that, personally, is the type of engine a HT should look like. a 42cc talon. ive been debating over whether to use it for a bike or a boat...
  7. JEEP

    JEEP New Member

    Ok well my wild thing does not have a compression release but its stratified carburator, I was going to leave it in the saw case so I could use the bar nuts and handle bolt to mount it
  8. 5-7HEAVEN

    5-7HEAVEN Member

    Chainsaw engines have been installed on bicycles. Almost all of them have been friction drive where the engine dies off at a stop.
    In my opinion, no one has used this engine to its fullest potential. The key to a successful chain drive motorized bicycle is using an effective clutch or drive belt.
    Once you have that problem licked, it's a matter of selecting proper gears. Let's try to imitate what I'm using on my Tanaka 47R-equipped bike.
    In first gear, my ratio is 46.36:1. This will allow you to climb ANY hill or ramp. Second gear is 38.18:1. This works well from a standing start, even on inclines.
    Final drive is 15:1, good for highway speeds of 40+mph.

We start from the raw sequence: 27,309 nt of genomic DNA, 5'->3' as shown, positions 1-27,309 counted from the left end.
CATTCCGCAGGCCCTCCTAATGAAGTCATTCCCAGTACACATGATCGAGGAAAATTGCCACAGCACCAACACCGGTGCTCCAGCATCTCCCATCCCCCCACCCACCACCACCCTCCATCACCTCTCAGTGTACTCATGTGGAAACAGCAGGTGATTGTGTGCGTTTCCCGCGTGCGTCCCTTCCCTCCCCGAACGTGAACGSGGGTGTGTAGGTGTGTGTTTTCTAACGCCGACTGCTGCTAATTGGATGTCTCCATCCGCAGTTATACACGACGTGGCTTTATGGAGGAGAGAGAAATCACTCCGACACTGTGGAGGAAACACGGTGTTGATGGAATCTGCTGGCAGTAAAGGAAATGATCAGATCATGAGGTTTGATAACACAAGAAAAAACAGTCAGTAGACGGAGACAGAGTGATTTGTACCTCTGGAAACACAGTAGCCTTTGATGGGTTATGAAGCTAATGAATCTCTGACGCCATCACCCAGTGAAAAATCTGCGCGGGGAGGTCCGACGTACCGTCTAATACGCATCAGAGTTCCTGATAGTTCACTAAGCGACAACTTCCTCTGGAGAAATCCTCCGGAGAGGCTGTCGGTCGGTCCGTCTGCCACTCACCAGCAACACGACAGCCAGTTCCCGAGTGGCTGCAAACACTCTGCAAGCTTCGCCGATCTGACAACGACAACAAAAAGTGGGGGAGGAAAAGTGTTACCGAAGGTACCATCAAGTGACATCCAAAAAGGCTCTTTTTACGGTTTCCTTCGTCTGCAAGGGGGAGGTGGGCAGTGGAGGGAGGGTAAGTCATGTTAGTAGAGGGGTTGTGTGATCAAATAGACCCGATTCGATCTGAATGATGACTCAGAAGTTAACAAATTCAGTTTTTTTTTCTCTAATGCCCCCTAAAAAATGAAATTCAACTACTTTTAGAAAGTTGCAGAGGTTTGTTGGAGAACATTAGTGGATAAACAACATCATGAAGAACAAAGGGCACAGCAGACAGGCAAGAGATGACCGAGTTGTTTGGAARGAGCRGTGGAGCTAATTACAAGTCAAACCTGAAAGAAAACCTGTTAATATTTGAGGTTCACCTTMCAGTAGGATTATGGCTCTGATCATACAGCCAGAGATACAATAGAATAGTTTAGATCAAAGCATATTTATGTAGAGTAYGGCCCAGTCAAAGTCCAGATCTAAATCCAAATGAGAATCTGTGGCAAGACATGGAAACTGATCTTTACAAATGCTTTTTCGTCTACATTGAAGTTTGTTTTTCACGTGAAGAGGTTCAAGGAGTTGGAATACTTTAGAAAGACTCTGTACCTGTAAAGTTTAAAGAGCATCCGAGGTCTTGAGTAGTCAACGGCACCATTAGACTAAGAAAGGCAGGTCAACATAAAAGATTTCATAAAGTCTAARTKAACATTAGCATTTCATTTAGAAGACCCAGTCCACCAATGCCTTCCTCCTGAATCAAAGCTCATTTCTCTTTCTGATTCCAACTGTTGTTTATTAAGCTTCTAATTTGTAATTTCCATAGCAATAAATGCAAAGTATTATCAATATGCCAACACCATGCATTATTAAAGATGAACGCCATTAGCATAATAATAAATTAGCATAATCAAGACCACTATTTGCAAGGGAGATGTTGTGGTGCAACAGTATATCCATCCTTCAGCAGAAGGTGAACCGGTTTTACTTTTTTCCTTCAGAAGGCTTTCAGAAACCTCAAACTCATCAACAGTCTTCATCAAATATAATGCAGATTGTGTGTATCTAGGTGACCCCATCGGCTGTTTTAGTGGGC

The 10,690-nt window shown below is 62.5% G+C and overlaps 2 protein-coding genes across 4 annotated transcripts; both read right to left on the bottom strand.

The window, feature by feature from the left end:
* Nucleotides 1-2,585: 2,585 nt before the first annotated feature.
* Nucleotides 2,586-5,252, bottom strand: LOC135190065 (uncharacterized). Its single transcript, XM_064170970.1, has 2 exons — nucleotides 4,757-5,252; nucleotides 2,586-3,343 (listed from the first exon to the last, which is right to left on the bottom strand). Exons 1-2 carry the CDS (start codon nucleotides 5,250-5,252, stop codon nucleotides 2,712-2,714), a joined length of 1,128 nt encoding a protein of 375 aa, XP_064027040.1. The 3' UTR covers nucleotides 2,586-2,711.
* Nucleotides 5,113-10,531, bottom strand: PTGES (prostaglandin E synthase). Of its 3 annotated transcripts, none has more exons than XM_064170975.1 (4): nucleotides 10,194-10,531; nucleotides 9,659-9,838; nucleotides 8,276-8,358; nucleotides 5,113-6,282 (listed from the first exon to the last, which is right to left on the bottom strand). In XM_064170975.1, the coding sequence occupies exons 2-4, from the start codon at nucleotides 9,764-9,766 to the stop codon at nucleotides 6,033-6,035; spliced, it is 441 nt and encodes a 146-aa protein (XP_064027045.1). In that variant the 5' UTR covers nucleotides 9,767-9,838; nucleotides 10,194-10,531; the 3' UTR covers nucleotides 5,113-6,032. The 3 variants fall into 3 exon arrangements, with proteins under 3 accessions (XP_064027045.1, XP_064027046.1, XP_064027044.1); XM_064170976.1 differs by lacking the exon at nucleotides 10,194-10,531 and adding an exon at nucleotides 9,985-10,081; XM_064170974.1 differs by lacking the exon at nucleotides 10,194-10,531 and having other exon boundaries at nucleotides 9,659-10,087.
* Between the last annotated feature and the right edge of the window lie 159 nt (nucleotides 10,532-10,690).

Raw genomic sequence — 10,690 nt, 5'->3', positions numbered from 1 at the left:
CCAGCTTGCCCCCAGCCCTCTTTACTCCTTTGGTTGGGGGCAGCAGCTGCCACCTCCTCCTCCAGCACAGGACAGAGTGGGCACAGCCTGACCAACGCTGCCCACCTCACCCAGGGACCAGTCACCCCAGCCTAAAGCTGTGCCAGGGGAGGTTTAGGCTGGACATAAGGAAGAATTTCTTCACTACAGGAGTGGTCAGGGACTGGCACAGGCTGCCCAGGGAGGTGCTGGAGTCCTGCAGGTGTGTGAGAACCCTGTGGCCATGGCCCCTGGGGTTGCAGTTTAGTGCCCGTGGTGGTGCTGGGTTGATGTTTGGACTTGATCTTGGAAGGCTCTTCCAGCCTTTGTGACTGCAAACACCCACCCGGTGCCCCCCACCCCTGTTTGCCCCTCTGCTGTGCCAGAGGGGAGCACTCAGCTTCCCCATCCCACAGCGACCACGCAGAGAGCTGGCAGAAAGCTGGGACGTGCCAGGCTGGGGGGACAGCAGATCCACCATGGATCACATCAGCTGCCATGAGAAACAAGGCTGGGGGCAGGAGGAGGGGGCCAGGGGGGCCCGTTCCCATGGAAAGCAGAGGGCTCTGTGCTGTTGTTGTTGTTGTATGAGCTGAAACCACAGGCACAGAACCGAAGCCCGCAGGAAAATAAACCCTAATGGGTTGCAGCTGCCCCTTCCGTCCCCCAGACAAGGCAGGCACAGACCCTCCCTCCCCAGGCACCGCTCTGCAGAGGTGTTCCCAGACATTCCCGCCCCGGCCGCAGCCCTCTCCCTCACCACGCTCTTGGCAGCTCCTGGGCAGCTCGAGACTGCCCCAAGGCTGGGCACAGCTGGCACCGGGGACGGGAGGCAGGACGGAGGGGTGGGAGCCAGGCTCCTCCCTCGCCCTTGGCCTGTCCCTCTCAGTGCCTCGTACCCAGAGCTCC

How do you get such low ratios? Start with 11t/34t 8-speed cassette on the back wheel.
    However, it will be VERY difficult obtaining low gearing with only one jackshaft.
    If you were to somehow install a 9-tooth sprocket as your right-side chainring, you'd get 3.78:1.
    Then, if you could install a 9-tooth engine sprocket, you'd have to get a 12.27:1 ratio between left-side chainring sprocket and engine sprocket.
    To get 12.27:1 gearing, you'd need a 110-tooth chainring sprocket. This is gigantic and would hit the chainstay (frame), if using bicycle chain.
    Getting all this accomplished happens, IFFF your engine sprocket aligns with left-side chainring sprocket.
    If you can't align these sprockets, you might as well install a second set of sprockets on a jackshaft.
    First, it'll allow you to center your engine on the bike. Secondly, it'll help in building the proper gear ratio to get your chainsaw engine running properly.
    Mounting an 11-tooth engine sprocket with a 54-tooth jackshaft sprocket and 8mm T8F chain gets you 4.909:1.
    Bolting on a 72-tooth chain ring sprocket with an 11-tooth jackshaft sprocket and 8mm T8F chain makes 6.545:1.
    With a 34t cassette sprocket and a 24t right-side chain ring sprocket, you'll have 1.417:1.
    Multiplying your combined ratio ( 4.909 x 6.545 x 1.417) will calculate to 45.53:1 in 1st gear and 14.73 in 8th gear.
    Your bike will fly up steep hills and on flat ground with these gears.